If I wanted to experiment with this for a bike I'd get the lightest spring that would fit from one of the brake system dealers and give it a go.

    Knockback tends o be a self limiting thing- any wheel mount system has a max amount of knockback it will allow and once that amount has been reached it gets no worse.

  12. #12
    A bozo on the bus deilenberger's Avatar
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    The reason I feel it's seal pullback is simple. If the bike is stationary (none of the external influences you mention), first time you pull the lever it comes with about 1" of the grip. If you release and then pull it again immediately - it comes to about 1.5" from the grip. If you release and then wait about a minute and pull it, it's back to the 1" position.

    The only thing I can think of that would account for that is the seal pullback. There really isn't anything else going on. Air in the system won't make that happen (it will always feel mushy.) And it happens more when the pads are worn. With new pads it's not really noticeable (which is how they sell new bikes I guess..)
    Don Eilenberger http://www.eilenberger.net
    Spring Lk Heights NJ NJ Shore BMW Riders New Sweden BMW Riders
    '07 R1200R (current ride) and some bimmers.. and a Porsche

  13. #13
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    I can understand the variable aspect but not any relationship to older pads.
    Seals provide only a few thousandths of movement and that amount is virtually nothing compared to pad thickness.

    Variability can sometimes be caused by tiny air bubbles trapped somewhere that move around. Most often this is in the m/c but can be anywhere (many do not know how to properly bleed a master cylinder- the best way by far is the recirc loop method because it provides visual proof that all bubbles are gone- they are sometimes very difficult to remove and simply pushing a small amount of fluid out the bleeder may not do it on some systems). Am not familiar enough with the line routings on the R to suggest any more specific location. As you know, a characteristic of many problems caused by air bubbles is that the system can be "pumped up" to minimize them and if pumped rapidly stays that way- then if left for a while returns to the previous state.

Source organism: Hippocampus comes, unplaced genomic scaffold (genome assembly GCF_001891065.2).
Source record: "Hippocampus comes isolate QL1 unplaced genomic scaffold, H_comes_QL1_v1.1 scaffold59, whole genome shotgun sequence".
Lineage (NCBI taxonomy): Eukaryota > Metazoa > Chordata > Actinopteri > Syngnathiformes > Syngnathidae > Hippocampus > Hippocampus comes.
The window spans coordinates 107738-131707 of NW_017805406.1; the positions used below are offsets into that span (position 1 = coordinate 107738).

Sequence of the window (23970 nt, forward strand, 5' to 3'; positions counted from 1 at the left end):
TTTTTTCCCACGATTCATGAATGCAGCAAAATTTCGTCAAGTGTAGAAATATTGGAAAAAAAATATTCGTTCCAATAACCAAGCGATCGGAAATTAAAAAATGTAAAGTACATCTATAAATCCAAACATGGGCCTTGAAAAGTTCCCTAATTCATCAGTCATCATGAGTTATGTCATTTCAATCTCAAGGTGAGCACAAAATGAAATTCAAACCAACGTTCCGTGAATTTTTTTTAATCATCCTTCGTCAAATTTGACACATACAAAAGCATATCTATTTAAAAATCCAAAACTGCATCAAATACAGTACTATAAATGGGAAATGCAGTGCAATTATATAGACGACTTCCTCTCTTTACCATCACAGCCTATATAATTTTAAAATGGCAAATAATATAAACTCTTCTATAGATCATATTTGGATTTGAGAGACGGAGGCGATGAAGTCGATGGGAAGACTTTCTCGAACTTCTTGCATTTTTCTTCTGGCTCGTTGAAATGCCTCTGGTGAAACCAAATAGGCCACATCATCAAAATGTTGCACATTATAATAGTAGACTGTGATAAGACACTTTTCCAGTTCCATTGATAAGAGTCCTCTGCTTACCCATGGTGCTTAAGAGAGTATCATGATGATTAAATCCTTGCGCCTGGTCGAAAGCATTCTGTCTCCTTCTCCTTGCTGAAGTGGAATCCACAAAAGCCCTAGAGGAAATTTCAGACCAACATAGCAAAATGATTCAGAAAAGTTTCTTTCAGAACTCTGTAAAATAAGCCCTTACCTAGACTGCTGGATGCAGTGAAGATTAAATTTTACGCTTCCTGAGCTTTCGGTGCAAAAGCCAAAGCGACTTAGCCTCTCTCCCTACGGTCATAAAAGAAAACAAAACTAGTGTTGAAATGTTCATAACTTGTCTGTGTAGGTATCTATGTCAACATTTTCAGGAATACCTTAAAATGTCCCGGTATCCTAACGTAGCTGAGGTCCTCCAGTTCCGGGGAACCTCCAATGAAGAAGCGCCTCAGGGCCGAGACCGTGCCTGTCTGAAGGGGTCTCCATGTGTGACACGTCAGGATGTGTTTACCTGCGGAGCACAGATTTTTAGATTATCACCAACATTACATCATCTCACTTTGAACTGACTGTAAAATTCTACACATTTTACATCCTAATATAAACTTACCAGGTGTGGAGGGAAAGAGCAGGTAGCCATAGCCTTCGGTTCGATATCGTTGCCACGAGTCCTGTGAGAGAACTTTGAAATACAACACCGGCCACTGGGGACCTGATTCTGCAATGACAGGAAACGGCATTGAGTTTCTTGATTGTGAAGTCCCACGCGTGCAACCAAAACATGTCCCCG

The problem you describes seems to be model specific in that its not something I've heard reported for other models. So the obvious question would be what is unique about the R brakes? Are the calipers, m/c's and other bits the same as other models, for example, or are the seals and caliper design unique? The line routing would have to be somewhat different but what else is?

  14. #14
    A bozo on the bus deilenberger's Avatar
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    Quote Originally Posted by racer7 View Post
    The problem you describes seems to be model specific in that its not something I've heard reported for other models. So the obvious question would be what is unique about the R brakes? Are the calipers, m/c's and other bits the same as other models, for example, or are the seals and caliper design unique? The line routing would have to be somewhat different but what else is?
    As I mentioned above - the calipers ARE specific to the model. AFAIK, it's the only R1200xx model using these calipers (which are by Brembo..)
    Don Eilenberger http://www.eilenberger.net
    Spring Lk Heights NJ NJ Shore BMW Riders New Sweden BMW Riders
    '07 R1200R (current ride) and some bimmers.. and a Porsche

  15. #15
    Benchwrenching PGlaves's Avatar
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    Based on the discussion it seems the first thing the OP needs to do is figure out if the problem is the caliper pistons retracting; or, air in the system. On Voni's F800 it is absolutely air being drawn into the system. On Don's it seems to be the pistons witdrawing too far requiring that they be poushed back before the pedal/lever is firm again.

    Some careful observation, a feeler gauge, and maybe a careful bleed looking for bubbles seems to be in order.
    Paul Glaves - "Big Bend", Texas U.S.A
    "The greatest challenge to any thinker is stating the problem in a way that will allow a solution." - Bertrand Russell
    http://www.bigbend.net/users/glaves